The traditional web survey is dead

Why we should throw out most of what we know on how to visually design web surveys

In 2000, web surveys looked like postal surveys stuck onto a screen. Survey researchers needed time to get used to the idea that web surveys should perhaps look differently from mail surveys. When I got into survey methodology in 2006, everyone was for example still figuring out whether to use drop down menus (no), how many questions to put on one screen (a few at most), let alone whether to use slider bars (it’s not going to reduce breakoffs).
We now know that good web surveys don’t look like mail surveys. Proponents of ‘gamification’ in surveys argue that survey researchers are still underusing the potential of web surveys. Perhaps they are right. So, while web surveys are ubiquitous, and have been around for almost 20 years, we still don’t exactly know to to visually design them.

The next challenge is already upon us. How are we going to deal with the fact that so many surveys are now being completed on different devices than computers? Touch screens are getting more popular, and screens for smartphones can be as small as 4 inches. People are nowadays using all kinds of devices to complete surveys . The rules for how a questionnaire should look like on a 21 inch desktop monitor are in my view not the same however as for a 5 inch Iphone.

Just take the following picture as an example. It was taken from the Dutch LISS panel in 2013, before they came up with a new and much better design for mobile surveys. Yes this is still what many people still see when they answer a survey question on a smartphone. Is this the way to do it? Probably not. Why should there be a ‘next’ (verder) button at the bottom of the page? Can’t we redesign the answer scale so that we use more space on the screen?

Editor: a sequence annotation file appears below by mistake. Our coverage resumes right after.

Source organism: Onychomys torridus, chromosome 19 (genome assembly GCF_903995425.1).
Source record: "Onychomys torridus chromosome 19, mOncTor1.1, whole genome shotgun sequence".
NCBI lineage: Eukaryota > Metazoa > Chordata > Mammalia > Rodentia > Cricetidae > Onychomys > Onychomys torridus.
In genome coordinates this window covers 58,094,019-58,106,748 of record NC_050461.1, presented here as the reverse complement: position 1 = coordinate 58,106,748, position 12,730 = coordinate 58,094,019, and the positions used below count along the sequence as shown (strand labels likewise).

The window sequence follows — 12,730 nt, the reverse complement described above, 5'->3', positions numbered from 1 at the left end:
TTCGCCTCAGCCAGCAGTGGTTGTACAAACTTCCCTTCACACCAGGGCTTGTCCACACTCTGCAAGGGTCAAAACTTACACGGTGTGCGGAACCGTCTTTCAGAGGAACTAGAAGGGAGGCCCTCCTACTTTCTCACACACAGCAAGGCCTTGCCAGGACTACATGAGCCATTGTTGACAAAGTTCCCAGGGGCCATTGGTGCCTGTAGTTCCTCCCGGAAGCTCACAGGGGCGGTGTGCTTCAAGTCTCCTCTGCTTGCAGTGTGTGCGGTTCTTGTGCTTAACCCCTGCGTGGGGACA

Small touchscreens ask for a different design. Take the picture below. Tiles are used instead of small buttons, so that the entire screen is used. There is no next button; once you press a tile the next questions shows up. To me this looks better, but is it really? Only proper (experimental) research can tell.

I also still see lots of problems with adapting our visual design to smartphones. Where to put the survey question in the example below? On a separate page? What if respondents tick a wrong answer? And, what if some respondents get this question on a PC? Should the questions look the same to minimize measurement differences, or be optimized for each device separately? Web surveys are dead. Mixed-device surveys are here to stay.

I think there are lots of opportunities for exciting research on how to design surveys for the new era of mixed-device surveys. For anyone interested, I recently edited an open-access special issue on mixed-device surveys together with Vera Toepoel, where different authors for example study:

- why using slider bars is a bad idea for (mobile) surveys
- the effects of device switching within longitudinal surveys ( study 1 and study 2 ) on data quality
- different possible visual designs for implementing mixed-device surveys , and their effects on data quality

These studies are just the beginning. Much more is necessary, and it will take trial, error and probably another 15 years before we have figured out how to design surveys for mixed-device surveys properly.

Peter Lugtig
Associate Professor of Survey Methodology

I am an associate professor at Utrecht University, department of Methodology and Statistics.